Just for today, pray this prayer.  Just for today.  And tomorrow.  And the next day.

God's blessings,
TheLesRev - Cindi

Tuesday, September 09, 2014

Hello, Gentle Readers...

It has been several years since I posted to this blog.  I pray now it will be a regular practice as I learn and grow.

The photo posted reminds me of the rest we have in Christ, and of the flow of the Holy Spirit in our lives.  I also see the wonder that is creation and know that every leaf can speak the Word of God to our lives.  As was written (Luke 19:40 -  He answered, "I tell you, if they were to keep silent, the stones would cry out!" )

And I'm sure you are wondering why?  Why post to this blog now?  The answer is simple:  I was lost in a world of paganism following a very hurtful event that drove me away from God.  But the love of God is eternal and ever-seeking those that are lost.  And He found me.  I reaffirmed the Love of Christ in my life.  Yes, I did.  And now I am working my way back to full understanding of the working of the Holy Spirit in my life.

How did that come about?  Through the love, concern and prayers of some wonderful people whom God placed in my life as examples of Christ.  There was the sweet woman and her mom who took my dog training classes and loved me no matter what.  They would come in the store and be so kind to me.  I remained friends with that woman named Diane. And through social media we kept in touch.  Her simple walk with God reached me.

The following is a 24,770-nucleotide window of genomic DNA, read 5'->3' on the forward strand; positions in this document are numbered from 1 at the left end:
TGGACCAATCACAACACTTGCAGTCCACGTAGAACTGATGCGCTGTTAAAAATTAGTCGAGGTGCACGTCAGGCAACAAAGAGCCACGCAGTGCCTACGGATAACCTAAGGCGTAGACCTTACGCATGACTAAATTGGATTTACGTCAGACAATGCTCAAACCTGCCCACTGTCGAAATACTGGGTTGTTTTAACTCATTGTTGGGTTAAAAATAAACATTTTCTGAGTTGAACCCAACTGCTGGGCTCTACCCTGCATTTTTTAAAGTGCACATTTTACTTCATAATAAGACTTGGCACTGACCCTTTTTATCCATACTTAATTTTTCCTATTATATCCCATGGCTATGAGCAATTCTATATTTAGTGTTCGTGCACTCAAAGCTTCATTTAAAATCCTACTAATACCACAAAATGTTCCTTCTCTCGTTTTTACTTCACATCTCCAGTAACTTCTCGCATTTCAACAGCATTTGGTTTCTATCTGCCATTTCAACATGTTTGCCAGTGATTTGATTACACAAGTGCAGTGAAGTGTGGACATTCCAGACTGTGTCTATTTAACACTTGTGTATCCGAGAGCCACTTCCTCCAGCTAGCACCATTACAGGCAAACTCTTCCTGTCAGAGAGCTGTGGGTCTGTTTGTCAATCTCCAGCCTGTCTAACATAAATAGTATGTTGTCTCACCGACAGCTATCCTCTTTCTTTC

The there were my corgi friends (yep I'm a crazy person for corgis).  Mary Ann, Mary Elizabeth, Marcia, and Rebecca.  Each loved me through my lost state of being.  No pressure, just a wonderful experience of love with each.  And I found myself wondering, questioning.  Could God still love me?  If these women could, couldn't God?

And then there is Haley.  I met Haley and her mom many years ago when Haley was just a teen.  Both had such a sweet, gentle, caring spirit about them.  I knew when I met Haley, she was someone special.  I knew she was chosen by God for great things.  Deep in my heart, the Spirit stirred.  Over time, we became friends.  The middle aged lesbian and the young Christian woman.  No judgments!  I was amazed at this love.  I had not experienced it in Christian circles.  I had been beaten, raped, dragged in front of deacons and preachers, forcibly "delivered", forcibly exorcised.  But here was someone, and her mom, who were just sweet, genuine people.  They hold a special place in my heart.

All of these folks showed me the way.  All of them prayed for me.  All of them loved me.  And all of them celebrated with me when I bowed my head before God and asked Him to take me back.  Much like the prodigal son, I was stunned at the celebration thrown for me.

So, here I am again.  I hope you will walk this journey with me.  I  hope you will be generous in your comments. 

God be worshiped. Jesus be praised.  Holy Spirit come down.

God's blessings to you all,

Rev. Dr. Cindi Green Bautista